Denny: We drive plenty of places. But when it comes to vacations, we've just elected to get from Point A to Point B as quickly as possible. So we were really pumped and ready to get the clues that said, "Get to the airport." But we weren't getting those clues. It was saying, "Drive yourselves" and then when we had to get the tent we thought, "Oh, god, there's a tent factor here and we might be sleeping not in a hotel."
TVGuide.com: And did you panic?
Renee: Brittney and I have never slept in a tent.
Brittney: I'm not against sleeping in a tent, but the tent we had I don't think was meant to hold four adults in the rain. I was on the edge of tent, which meant whenever it would rain, the tent would slap me. And Brock was on the other side of the tent with the only pillow that we packed.
Renee: And it was pink and heart-shaped!
TVGuide.com: I know it sucks that you got eliminated. But you did two legs. What was the best part about being in the Race?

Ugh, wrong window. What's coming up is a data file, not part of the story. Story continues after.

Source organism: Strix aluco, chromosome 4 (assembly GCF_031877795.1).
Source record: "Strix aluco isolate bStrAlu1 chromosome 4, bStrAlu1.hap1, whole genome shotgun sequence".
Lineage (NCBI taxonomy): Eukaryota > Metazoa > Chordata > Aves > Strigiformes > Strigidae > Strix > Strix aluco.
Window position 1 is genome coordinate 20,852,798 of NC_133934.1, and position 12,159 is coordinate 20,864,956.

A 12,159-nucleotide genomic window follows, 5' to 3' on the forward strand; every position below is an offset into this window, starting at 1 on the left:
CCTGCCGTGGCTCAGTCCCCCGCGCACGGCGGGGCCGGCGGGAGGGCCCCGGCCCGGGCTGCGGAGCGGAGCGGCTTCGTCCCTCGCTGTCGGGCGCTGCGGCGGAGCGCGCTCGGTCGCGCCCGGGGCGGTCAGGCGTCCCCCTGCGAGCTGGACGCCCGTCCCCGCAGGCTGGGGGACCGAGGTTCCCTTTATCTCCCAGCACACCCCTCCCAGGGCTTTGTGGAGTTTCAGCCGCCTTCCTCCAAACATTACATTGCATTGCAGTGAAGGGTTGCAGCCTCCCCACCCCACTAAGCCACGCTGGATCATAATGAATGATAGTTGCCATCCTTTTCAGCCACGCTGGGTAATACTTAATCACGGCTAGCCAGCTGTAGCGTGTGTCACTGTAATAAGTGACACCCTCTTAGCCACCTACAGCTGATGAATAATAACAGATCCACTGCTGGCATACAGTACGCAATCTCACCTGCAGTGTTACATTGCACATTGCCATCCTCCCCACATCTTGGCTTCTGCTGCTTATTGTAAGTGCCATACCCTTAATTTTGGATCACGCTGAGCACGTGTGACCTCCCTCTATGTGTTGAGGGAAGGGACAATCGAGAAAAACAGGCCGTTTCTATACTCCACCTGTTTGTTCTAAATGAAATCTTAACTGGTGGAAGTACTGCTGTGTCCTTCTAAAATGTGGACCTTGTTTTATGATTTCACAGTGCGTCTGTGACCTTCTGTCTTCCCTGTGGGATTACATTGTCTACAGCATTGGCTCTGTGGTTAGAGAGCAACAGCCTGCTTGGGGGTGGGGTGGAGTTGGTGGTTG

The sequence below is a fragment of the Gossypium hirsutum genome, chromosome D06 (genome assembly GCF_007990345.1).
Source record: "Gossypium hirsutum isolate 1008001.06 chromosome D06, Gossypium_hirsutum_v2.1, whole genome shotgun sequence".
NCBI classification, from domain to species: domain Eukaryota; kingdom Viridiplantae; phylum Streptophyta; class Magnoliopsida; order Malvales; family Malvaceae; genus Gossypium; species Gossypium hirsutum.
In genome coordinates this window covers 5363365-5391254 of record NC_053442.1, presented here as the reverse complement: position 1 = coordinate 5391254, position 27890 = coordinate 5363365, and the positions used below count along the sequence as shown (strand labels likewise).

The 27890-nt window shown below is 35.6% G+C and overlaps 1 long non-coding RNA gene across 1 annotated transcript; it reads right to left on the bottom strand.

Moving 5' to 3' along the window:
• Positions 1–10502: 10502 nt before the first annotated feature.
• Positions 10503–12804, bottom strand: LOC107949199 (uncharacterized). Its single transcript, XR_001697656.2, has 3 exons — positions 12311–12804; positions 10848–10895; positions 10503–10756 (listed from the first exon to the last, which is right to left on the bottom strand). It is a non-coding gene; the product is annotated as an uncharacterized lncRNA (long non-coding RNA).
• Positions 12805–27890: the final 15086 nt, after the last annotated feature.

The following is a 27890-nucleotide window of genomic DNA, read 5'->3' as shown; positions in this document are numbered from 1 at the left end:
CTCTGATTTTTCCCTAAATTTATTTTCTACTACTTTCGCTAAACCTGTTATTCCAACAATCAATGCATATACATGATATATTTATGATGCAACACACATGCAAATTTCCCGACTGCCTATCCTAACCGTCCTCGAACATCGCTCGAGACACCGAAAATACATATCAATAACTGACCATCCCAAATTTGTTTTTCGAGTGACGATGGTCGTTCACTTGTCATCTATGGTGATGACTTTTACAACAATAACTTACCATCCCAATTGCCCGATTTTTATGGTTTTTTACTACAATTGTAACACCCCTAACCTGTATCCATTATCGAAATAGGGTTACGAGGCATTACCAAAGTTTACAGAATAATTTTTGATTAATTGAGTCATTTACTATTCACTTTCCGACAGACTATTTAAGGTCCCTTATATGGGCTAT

Brock: Meeting the people.
Denny: And subsequently bonding with them, even after the race. The way nine of the teams came together to collectively help the Schroeders is unbelievable.
TVGuide.com: That's the team from New Orleans?
Renee: Yes. They lost everything in Hurricane Katrina — their home, everything. They only had their backpacks of clothes. They actually came up and stayed with us for two weeks. And the other families shipped clothes and money and, during their premiere parties, they had fundraisers. We've all just been really supportive trying to get the Schroeders back on their feet.
TVGuide.com: That's very kind. How has this experience brought you, the Rogerses, together?
Denny: Brock went off to college shortly thereafter and we realized he would probably be OK 17 hours away from home — and he'll make some pretty sound decisions. Not that we didn't think he could before, but I think it just reaffirmed that he was ready to leave the nest.
Renee: I've always had respect for Brock. He goes about things a little differently. He's not going to shove it down your throat; he's just going to say it, and if you don't believe it, he's like, ‘Whatever, I don't care." That's just his style.
TVGuide.com: Brock, where are you going to school?
Brock: Northwood University in Michigan. I'm studying automotive marketing and management.
TVGuide.com: Random question, Brock: Where'd you get the I Heart Twins T-shirt?
Brock: Hollister. It's a branch of Abercrombie. I thought it would be funny if I wore it.